Changes to Migration Act "are poor law"
Posted February 07, 2018
Cathy shares the response of Indi constituents to migration law changes that will impact upon those who visit and those held in immigration detention facilities
Ms McGOWAN (Indi) (11:25): Colleagues, I rise today to speak against the Migration Amendment (Prohibiting Items in Immigration Detention Facilities) Bill 2017. I think it's poor law. My constituents have written to me asking me to speak against it. And, on a personal note, I think—as the member for Cowan has said—it's disproportionate. In fact, I'd go so far as to say it's cruel. I ask the government and my colleagues on the government side and in the Senate to really reconsider their support for this legislation, for three reasons: it's poor law; it goes far too far; and it won't achieve its results.
As the member for Cowan so well outlined, the Senate Legal and Constitutional Affairs Legislation Committee has done a report. I won't repeat the recommendations that you've so clearly outlined, Member for Cowan. As you remember, the Law Council of Australia has made some very clear recommendations, so I won't cover that ground.
What I'd like to do today is bring the voice of my constituents to parliament. These are people who have visited the immigration centres and have written to me about this, so this is the voice of real people in real time. The major problems that they have with this proposed legislation are the banning of mobile phones and the ridiculous suggestion that we revert to landlines; the blanket treatment of all detainees as criminals, when the minister himself says that 25 per cent of the people in the whole detention centre are there as noncriminals; the excessive power it gives the minister, as outlined; the use of detector dogs, which is so, so distasteful; and the subtlety of changing the names of the transition accommodation centres. We're now going to call them all 'immigration detention facilities'. I think it's from that name alone that we get a sense of what the government is trying to do here.
It gives me great pleasure to bring the voices of two of my constituents to parliament. One is an individual, Freida Andrews, who's a regular visitor to the detention centres. The other one is Rural Australians for Refugees, who made a submission to the inquiry. I'd like to put on record why they think this legislation is particularly onerous. Freida writes to me: 'Cathy, I'm writing to advise you of changes that have occurred to visiting regulations and procedures at the detention centre at the Melbourne Immigration Transit Accommodation, MITA, in Broadmeadows. I have been visiting detainees in MITA since 2005 and have continued to remain in contact with them, both those who remain in detention and several who are now on community detention.' So she's got real skin in the game.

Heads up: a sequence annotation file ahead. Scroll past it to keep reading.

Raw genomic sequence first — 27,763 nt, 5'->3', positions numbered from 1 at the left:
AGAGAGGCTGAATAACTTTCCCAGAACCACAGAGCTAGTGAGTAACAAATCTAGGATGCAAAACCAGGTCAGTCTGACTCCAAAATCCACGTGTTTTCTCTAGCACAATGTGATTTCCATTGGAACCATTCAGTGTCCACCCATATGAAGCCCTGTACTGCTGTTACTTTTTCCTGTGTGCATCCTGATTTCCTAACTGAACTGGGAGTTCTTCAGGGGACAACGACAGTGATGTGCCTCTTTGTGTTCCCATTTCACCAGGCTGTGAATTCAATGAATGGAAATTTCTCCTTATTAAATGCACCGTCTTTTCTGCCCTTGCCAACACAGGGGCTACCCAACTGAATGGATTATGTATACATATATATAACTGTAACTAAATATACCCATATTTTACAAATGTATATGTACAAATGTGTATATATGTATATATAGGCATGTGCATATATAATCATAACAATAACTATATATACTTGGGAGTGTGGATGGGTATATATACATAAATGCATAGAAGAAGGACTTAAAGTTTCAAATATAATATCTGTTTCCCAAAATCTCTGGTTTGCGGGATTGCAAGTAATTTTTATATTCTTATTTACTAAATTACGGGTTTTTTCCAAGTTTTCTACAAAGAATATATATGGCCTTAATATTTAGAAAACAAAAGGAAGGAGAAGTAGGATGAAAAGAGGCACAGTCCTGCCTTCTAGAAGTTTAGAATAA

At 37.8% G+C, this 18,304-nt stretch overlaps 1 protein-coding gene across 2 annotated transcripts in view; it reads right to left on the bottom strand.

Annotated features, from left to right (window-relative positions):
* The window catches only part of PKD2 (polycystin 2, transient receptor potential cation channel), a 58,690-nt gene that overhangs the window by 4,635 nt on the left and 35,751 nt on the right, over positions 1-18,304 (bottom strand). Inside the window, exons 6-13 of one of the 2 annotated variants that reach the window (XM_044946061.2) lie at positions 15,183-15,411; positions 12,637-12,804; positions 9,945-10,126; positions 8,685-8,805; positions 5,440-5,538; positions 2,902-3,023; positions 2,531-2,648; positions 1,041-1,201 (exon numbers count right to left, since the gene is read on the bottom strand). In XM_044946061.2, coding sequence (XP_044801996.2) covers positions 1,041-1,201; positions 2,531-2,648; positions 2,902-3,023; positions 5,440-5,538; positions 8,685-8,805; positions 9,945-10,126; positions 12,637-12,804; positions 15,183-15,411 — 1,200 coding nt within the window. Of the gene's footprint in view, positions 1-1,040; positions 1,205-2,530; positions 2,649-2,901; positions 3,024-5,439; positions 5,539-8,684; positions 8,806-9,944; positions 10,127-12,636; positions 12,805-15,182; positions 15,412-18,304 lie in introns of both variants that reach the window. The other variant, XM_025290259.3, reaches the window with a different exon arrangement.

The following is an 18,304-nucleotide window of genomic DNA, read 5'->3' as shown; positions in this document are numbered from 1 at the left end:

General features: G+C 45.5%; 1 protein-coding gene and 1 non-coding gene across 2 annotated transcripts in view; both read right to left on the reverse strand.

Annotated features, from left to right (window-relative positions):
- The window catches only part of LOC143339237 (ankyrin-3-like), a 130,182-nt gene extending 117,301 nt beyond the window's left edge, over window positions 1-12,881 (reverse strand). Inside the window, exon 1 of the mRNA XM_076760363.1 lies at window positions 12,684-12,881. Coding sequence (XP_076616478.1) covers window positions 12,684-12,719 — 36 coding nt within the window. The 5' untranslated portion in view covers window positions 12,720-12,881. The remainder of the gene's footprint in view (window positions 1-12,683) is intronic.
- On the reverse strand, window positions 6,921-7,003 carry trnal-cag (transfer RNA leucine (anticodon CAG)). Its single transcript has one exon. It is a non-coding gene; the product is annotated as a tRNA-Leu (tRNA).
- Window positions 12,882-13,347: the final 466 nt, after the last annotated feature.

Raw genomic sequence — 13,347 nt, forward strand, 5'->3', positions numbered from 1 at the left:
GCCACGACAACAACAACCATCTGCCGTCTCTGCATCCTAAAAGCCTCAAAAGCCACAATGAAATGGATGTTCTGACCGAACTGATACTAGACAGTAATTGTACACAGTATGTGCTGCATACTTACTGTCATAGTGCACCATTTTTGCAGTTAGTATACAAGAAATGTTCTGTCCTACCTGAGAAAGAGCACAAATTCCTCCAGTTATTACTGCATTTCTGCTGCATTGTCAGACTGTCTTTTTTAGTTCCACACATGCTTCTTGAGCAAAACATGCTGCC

She outlines some of the areas where she's got particular concerns. One is movement of detainees. She says that all outside activities were stopped. Accommodation was segregated into separate units for men, women and families. Detainees were not permitted to mix with each other without making an application in writing. This meant that the only time they were able to mix with others held in other accommodation units was in visitors rooms. And, if they were required to attend outside appointments, these people, with no criminal charge, no sense of anything wrong other than seeking asylum, were accompanied by guards—and video surveillance and handcuffs were also used—to monitor them.
Freida also talks about visiting regulations. She's a visitor from north-east Victoria who travels to Melbourne to visit these detainees. She says, 'Applications to visit continue to be accepted by phone or email.' However, the number of detainees that could be visited has been significantly reduced. Session times were changed, with the first one being brought forward to 1.30 pm. Freida says, 'This presented some difficulties for me in terms of coordinating train and bus travel, particularly as the rule was that, if you arrived more than 30 minutes late, you were refused entry.' Everybody who uses public transport in north-east Victoria knows about our abominable public transport system and how it's more frequent than not that the train is late. No exemptions were permitted. 'This also applies to detainees,' Freida tells me. 'If they were not in the visitors room within the first 30 minutes of the visiting session, they were and are refused entry.' Only food that was to be consumed in the visitor's room was permitted.
She talks about gifts to detainees, and it is a common practice in rural and regional Australia that, when we visit people, we take gifts. Traditionally gifts from my community have been gifts of food—fresh food, well grown in our gardens. Freida says: 'Regulations in regard to food were again heightened in October 2017 and still apply. Food that can be taken in is limited to that which is commercially packaged, labelled, factory sealed and has a visible expiry date.' So no fresh food at all—what is that saying? That we farmers don't grow good food? That we won't accept good food? I had the opportunity to talk to the minister about this last night and he said, 'Look, we do it for security reasons.' That just points out to me that, in terms of security reasons, we're just going so overboard. Surely fresh food can be checked if it needs to be. It doesn't have to be wrapped up, and we certainly don't want to take in packaged food.
Freida also said the opportunity to leave a gift for a detainee became extremely difficult. This could have been clothing or shoes. Freida says: 'The detainee must first make a request in writing which is then submitted for approval. If approval is granted, leaving the gift for the detainee becomes a significant challenge. The gift can only be left at reception at restricted times, for example, Tuesday, Thursday or Saturday, between 9.30 and 11.30 am.' Freida says, 'This makes it almost impossible for people like myself who travel a considerable distance to visit to leave something that has been requested or is a gift for a detainee.' Why would we make it so hard?